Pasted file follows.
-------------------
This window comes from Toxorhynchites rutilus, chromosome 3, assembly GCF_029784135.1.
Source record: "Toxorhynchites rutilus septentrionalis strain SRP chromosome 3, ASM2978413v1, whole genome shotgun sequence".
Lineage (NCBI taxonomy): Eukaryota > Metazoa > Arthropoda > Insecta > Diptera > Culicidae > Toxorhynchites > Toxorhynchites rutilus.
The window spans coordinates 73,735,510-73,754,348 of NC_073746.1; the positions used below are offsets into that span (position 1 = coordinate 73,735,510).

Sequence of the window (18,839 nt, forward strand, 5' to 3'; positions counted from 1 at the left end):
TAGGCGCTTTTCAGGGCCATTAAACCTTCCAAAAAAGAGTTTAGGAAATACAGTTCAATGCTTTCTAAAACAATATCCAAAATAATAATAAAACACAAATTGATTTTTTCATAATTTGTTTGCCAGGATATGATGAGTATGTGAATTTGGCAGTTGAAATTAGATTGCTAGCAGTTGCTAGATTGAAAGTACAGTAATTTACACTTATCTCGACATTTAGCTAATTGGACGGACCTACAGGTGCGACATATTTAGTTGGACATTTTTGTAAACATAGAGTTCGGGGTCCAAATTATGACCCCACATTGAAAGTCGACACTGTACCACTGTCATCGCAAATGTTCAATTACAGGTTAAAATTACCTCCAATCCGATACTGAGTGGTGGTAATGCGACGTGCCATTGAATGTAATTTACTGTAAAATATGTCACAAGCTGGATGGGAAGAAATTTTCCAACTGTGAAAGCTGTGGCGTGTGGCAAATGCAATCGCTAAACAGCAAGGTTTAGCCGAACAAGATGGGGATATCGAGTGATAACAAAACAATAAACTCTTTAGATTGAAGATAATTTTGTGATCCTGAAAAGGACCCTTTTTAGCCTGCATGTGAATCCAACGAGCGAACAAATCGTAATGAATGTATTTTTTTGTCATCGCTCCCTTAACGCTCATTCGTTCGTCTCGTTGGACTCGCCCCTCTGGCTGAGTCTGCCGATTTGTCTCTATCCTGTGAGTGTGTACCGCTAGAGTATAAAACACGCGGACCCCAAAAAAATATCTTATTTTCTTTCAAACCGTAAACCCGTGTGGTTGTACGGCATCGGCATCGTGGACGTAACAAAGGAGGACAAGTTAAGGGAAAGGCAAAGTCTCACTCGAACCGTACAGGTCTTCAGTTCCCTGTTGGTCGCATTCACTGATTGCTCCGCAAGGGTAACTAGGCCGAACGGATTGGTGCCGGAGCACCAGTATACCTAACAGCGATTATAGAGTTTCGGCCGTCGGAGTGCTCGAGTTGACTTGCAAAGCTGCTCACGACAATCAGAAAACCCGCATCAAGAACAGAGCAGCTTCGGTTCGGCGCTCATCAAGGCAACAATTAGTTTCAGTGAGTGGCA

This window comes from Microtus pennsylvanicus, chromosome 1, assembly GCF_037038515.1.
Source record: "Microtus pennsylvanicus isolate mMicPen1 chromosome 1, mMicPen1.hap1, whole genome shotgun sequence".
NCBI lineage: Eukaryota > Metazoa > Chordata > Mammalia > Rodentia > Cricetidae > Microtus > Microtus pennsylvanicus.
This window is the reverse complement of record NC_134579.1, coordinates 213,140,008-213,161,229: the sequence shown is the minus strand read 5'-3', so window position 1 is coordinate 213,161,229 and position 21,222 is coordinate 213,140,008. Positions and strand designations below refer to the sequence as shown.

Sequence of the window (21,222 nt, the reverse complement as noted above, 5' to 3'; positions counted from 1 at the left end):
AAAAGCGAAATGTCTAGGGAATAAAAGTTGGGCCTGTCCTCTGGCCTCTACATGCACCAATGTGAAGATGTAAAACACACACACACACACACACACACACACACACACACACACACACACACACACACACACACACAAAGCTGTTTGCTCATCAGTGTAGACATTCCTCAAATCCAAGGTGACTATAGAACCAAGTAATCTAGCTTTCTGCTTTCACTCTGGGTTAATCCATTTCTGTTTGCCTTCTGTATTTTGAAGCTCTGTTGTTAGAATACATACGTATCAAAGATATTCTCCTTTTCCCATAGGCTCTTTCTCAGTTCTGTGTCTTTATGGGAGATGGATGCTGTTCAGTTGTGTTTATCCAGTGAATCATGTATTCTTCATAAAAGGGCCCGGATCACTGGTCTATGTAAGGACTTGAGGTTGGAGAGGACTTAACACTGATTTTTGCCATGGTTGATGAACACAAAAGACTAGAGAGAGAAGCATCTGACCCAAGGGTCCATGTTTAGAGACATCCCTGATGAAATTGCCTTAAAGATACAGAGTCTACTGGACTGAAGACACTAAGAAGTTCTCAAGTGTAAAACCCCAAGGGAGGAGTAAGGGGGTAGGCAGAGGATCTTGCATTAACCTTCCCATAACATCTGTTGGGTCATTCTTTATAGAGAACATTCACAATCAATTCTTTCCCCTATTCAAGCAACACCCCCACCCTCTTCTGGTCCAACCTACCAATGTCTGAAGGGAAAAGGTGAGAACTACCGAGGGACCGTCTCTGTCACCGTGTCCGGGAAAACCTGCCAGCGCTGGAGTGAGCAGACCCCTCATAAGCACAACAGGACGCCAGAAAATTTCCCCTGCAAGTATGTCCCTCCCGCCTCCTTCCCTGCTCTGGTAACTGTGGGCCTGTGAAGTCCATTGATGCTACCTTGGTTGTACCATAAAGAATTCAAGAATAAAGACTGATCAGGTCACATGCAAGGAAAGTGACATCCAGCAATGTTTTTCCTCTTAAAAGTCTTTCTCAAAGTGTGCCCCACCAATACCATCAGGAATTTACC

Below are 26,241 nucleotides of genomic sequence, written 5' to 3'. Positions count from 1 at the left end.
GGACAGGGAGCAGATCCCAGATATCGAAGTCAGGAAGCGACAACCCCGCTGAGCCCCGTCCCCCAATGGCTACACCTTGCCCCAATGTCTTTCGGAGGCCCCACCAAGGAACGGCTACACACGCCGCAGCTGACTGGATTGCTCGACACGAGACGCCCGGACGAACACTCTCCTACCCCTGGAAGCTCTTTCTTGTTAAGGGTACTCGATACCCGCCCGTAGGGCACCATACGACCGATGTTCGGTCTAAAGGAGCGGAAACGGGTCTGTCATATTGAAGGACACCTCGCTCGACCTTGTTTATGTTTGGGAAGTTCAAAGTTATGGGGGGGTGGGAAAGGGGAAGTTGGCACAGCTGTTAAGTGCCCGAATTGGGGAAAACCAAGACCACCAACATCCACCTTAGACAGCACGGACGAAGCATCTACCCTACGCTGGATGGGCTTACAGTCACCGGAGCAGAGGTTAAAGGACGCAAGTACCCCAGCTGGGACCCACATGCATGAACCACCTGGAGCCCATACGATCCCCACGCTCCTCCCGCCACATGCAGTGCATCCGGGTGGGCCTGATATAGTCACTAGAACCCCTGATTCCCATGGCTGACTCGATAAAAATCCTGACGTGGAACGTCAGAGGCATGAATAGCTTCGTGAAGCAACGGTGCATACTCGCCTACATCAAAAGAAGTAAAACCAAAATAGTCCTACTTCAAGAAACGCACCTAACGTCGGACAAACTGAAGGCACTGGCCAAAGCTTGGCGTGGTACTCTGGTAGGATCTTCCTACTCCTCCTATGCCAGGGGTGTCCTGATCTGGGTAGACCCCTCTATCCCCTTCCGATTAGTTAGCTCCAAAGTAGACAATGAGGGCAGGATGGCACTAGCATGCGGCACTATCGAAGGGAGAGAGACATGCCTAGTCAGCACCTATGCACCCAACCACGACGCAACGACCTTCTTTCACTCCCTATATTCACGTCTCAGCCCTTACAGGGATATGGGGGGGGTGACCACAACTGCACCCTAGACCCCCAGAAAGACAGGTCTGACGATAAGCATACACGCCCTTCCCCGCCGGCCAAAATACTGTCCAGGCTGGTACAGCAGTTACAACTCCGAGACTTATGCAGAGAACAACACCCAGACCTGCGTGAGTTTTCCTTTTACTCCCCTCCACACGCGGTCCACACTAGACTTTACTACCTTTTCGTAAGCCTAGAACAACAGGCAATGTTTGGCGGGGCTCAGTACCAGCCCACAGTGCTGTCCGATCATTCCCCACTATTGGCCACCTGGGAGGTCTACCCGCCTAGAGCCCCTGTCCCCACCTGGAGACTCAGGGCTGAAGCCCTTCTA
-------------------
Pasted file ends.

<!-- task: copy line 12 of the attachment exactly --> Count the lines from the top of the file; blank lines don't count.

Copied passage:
AAAAGCGAAATGTCTAGGGAATAAAAGTTGGGCCTGTCCTCTGGCCTCTACATGCACCAATGTGAAGATGTAAAACACACACACACACACACACACACACACACACACACACACACACACACACACACACACACACAAAGCTGTTTGCTCATCAGTGTAGACATTCCTCAAATCCAAGGTGACTATAGAACCAAGTAATCTAGCTTTCTGCTTTCACTCTGGGTTAATCCATTTCTGTTTGCCTTCTGTATTTTGAAGCTCTGTTGTTAGAATACATACGTATCAAAGATATTCTCCTTTTCCCATAGGCTCTTTCTCAGTTCTGTGTCTTTATGGGAGATGGATGCTGTTCAGTTGTGTTTATCCAGTGAATCATGTATTCTTCATAAAAGGGCCCGGATCACTGGTCTATGTAAGGACTTGAGGTTGGAGAGGACTTAACACTGATTTTTGCCATGGTTGATGAACACAAAAGACTAGAGAGAGAAGCATCTGACCCAAGGGTCCATGTTTAGAGACATCCCTGATGAAATTGCCTTAAAGATACAGAGTCTACTGGACTGAAGACACTAAGAAGTTCTCAAGTGTAAAACCCCAAGGGAGGAGTAAGGGGGTAGGCAGAGGATCTTGCATTAACCTTCCCATAACATCTGTTGGGTCATTCTTTATAGAGAACATTCACAATCAATTCTTTCCCCTATTCAAGCAACACCCCCACCCTCTTCTGGTCCAACCTACCAATGTCTGAAGGGAAAAGGTGAGAACTACCGAGGGACCGTCTCTGTCACCGTGTCCGGGAAAACCTGCCAGCGCTGGAGTGAGCAGACCCCTCATAAGCACAACAGGACGCCAGAAAATTTCCCCTGCAAGTATGTCCCTCCCGCCTCCTTCCCTGCTCTGGTAACTGTGGGCCTGTGAAGTCCATTGATGCTACCTTGGTTGTACCATAAAGAATTCAAGAATAAAGACTGATCAGGTCACATGCAAGGAAAGTGACATCCAGCAATGTTTTTCCTCTTAAAAGTCTTTCTCAAAGTGTGCCCCACCAATACCATCAGGAATTTACC